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Attractive Pathway for the Long-Term Capture and Storage of Solar Energy by Producing Green Hydrogen

Producing affordable metal-oxide thin films consisting of high electronic quality for solar water splitting is not a straightforward process. Thus, there is a need for thermal processing at high temperatures in quality improvements of the upper metal oxide thin films. This would melt the essential glass substrate.

Attractive Pathway for the Long-Term Capture and Storage of Solar Energy by Producing Green Hydrogen.
Pulsed laser deposition: An intense laser pulse hits a target containing the material, transforming it into a plasma which is then deposited as a thin film onto a substrate. Image Credit: R. Gottesman/Helmholtz Zentrum Berlin.

Currently, a research team at Helmholtz Zentrum Berlin (HZB)-Institute for Solar Fuels has helped resolve this dilemma: A high intensity and fast light pulse heats the semiconducting metal-oxide thin film directly, thereby enabling the ideal heating conditions to be obtained without causing any damage to the substrate.

At the surface of photoelectrodes, it is possible for solar energy to directly drive electrochemical reactions. Photoelectrodes comprise semiconducting thin films on transparent conductive-glass substrates that help change light into electricity.

The majority of the photoelectrochemical studies have concentrated on water splitting, a thermodynamically uphill reaction that could provide an appealing pathway for the long-lasting capture and storage of solar energy by producing the so-called “green” hydrogen.

Metal-oxide thin-film photoelectrodes are interesting for these different functions. They consist of ample elements, possibly providing infinite tunability to obtain the preferred properties — at possibly affordable rates.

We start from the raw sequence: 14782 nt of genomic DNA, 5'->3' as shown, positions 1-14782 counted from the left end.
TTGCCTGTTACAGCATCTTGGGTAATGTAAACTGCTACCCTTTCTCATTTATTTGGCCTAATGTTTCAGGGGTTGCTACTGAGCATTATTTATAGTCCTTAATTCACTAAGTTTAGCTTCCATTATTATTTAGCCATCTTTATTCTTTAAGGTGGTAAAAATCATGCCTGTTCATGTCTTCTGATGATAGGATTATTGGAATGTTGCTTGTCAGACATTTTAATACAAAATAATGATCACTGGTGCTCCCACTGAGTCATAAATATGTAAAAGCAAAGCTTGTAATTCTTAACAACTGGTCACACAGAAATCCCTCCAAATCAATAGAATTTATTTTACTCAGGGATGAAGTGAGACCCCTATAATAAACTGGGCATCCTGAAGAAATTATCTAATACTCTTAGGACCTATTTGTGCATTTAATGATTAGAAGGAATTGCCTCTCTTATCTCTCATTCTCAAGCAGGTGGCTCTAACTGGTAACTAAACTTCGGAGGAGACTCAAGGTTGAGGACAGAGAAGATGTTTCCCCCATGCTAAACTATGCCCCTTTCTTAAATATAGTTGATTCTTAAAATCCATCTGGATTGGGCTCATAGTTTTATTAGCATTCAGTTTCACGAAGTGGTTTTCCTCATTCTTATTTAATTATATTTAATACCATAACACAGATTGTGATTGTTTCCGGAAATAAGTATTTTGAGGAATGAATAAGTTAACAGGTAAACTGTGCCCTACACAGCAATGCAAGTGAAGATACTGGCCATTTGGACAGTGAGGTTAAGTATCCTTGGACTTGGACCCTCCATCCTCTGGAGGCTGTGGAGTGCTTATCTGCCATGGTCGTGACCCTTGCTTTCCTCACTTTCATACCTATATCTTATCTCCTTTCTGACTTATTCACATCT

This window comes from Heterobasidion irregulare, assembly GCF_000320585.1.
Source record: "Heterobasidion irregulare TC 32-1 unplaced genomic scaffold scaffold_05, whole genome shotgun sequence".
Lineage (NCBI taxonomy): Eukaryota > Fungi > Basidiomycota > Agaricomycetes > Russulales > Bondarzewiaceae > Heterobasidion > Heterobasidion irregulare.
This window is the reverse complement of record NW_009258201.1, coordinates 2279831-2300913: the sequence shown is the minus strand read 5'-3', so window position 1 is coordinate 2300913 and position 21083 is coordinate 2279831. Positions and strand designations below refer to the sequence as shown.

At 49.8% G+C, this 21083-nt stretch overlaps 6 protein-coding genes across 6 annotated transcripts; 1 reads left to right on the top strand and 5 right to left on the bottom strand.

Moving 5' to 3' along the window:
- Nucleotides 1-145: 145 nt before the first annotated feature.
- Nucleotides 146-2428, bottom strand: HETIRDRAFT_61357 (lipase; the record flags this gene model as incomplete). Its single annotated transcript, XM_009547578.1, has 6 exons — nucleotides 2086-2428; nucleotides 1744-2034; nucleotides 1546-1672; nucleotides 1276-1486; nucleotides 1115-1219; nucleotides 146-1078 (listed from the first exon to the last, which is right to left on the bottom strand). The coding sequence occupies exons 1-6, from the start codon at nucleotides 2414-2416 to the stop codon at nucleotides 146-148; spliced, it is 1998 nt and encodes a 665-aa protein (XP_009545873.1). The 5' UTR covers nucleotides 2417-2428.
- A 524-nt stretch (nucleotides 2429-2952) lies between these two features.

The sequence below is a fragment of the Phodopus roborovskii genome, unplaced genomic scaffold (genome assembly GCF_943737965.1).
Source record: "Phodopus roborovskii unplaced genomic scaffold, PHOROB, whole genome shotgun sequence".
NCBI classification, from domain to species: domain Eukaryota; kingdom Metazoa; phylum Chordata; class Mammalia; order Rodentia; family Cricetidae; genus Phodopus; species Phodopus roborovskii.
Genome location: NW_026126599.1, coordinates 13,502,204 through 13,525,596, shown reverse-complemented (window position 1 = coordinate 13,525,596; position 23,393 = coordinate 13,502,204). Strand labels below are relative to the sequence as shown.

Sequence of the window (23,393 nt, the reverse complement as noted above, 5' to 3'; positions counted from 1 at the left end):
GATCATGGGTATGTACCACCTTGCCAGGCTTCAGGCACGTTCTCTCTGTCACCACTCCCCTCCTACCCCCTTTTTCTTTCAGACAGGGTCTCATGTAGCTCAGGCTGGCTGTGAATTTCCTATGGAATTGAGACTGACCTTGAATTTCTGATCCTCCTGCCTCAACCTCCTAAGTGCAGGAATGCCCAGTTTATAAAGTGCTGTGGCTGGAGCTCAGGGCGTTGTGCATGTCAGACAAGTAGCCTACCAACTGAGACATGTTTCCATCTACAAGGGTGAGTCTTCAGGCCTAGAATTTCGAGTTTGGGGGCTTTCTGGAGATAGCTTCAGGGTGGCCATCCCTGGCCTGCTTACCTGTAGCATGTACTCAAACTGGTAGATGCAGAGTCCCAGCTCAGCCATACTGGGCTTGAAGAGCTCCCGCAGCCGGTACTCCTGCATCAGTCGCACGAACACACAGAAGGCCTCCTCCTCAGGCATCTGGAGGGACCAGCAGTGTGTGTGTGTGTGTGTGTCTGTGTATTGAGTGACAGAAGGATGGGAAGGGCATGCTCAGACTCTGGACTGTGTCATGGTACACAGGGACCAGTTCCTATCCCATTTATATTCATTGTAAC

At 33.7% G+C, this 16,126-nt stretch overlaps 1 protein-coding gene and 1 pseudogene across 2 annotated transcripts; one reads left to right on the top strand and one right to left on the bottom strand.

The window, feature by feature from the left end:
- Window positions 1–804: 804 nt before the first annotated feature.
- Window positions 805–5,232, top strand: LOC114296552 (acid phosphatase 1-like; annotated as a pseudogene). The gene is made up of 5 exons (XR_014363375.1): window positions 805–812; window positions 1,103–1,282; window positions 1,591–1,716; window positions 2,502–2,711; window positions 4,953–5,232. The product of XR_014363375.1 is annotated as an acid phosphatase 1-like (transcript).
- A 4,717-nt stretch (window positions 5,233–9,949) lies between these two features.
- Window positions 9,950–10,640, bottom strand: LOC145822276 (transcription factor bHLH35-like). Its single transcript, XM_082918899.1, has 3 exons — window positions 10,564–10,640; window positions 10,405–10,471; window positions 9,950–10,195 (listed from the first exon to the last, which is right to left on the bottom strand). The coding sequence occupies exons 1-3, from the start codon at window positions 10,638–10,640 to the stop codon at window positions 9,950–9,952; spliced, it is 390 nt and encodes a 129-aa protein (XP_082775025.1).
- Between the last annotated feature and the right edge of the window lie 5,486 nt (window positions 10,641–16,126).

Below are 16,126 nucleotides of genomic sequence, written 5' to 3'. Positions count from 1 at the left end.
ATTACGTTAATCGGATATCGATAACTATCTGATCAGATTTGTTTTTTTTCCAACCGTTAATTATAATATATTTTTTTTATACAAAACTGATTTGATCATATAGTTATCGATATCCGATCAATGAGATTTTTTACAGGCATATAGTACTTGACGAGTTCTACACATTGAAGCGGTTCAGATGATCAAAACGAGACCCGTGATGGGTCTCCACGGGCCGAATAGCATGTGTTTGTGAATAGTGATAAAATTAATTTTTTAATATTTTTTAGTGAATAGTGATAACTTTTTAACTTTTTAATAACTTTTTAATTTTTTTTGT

Made from Plasma

Many research groups have indulged themselves in engineering such photoelectrodes at the HZB Institute for Solar Fuels. The general method to produce them is through pulsed laser deposition: an intense laser pulse hits a target consisting of the material and erodes it into a highly energetic plasma that has been deposited on a substrate.

Quality Needs Heat

Additional steps are required to enhance the quality of the deposited thin film. In particular, thermal processing of the metal-oxide thin-film helps decrease defects and imperfections. But this creates a problem.

Decreasing atomic defects concentration and enhancements in crystalline order of the metal-oxide thin films would need thermal processing temperatures ranging between 850 °C and 1000 °C but the glass substrate melts at 550 °C.

Flash-Heating the Thin Film

Dr. Ronen Gottesman from the HZB Institute for Solar Fuels has currently resolved this issue: After deposition, making use of high-powered lamps, he flash-heats the metal-oxide thin film. This heats it to 850 °C without melting the basic glass substrate.

The heat efficiently reduces structural defects, trap states, grain boundaries, and phase impurities, which would become more challenging to mitigate with an increasing number of elements in the metal-oxides.

Ronen Gottesman, Institute for Solar Fuels, Helmholtz-Zentrum Berlin

Gottesman added, “Therefore, new innovative synthesis approaches are essential. We have now demonstrated this on photoelectrodes made of Ta2O5, TiO2, and WO3, which we heated to 850 °C without damaging the substrates.”

Record Performance for α-SnWO4

Furthermore, the new technique used was successful with a photoelectrode material that is taken into account as a very good candidate for solar water splitting: α-SnWO4. Conventional furnace heating avoids phase impurities.

Rapid thermal processing (RTP) heating enhanced crystallinity, electronic properties and performance. This results in a new record performance of 1 mA/cm2 for this material, 25% more compared to the earlier record.

This is also interesting for the production of quantum dots or halide perovskites, which are also temperature-sensitive.

Ronen Gottesman, Institute for Solar Fuels, Helmholtz-Zentrum Berlin

Journal Reference:

Gottesman, R., et al. (2022) Shining a Hot Light on Emerging Photoabsorber Materials: The Power of Rapid Radiative Heating in Developing Oxide Thin-Film Photoelectrodes. ACS Energy Letters.

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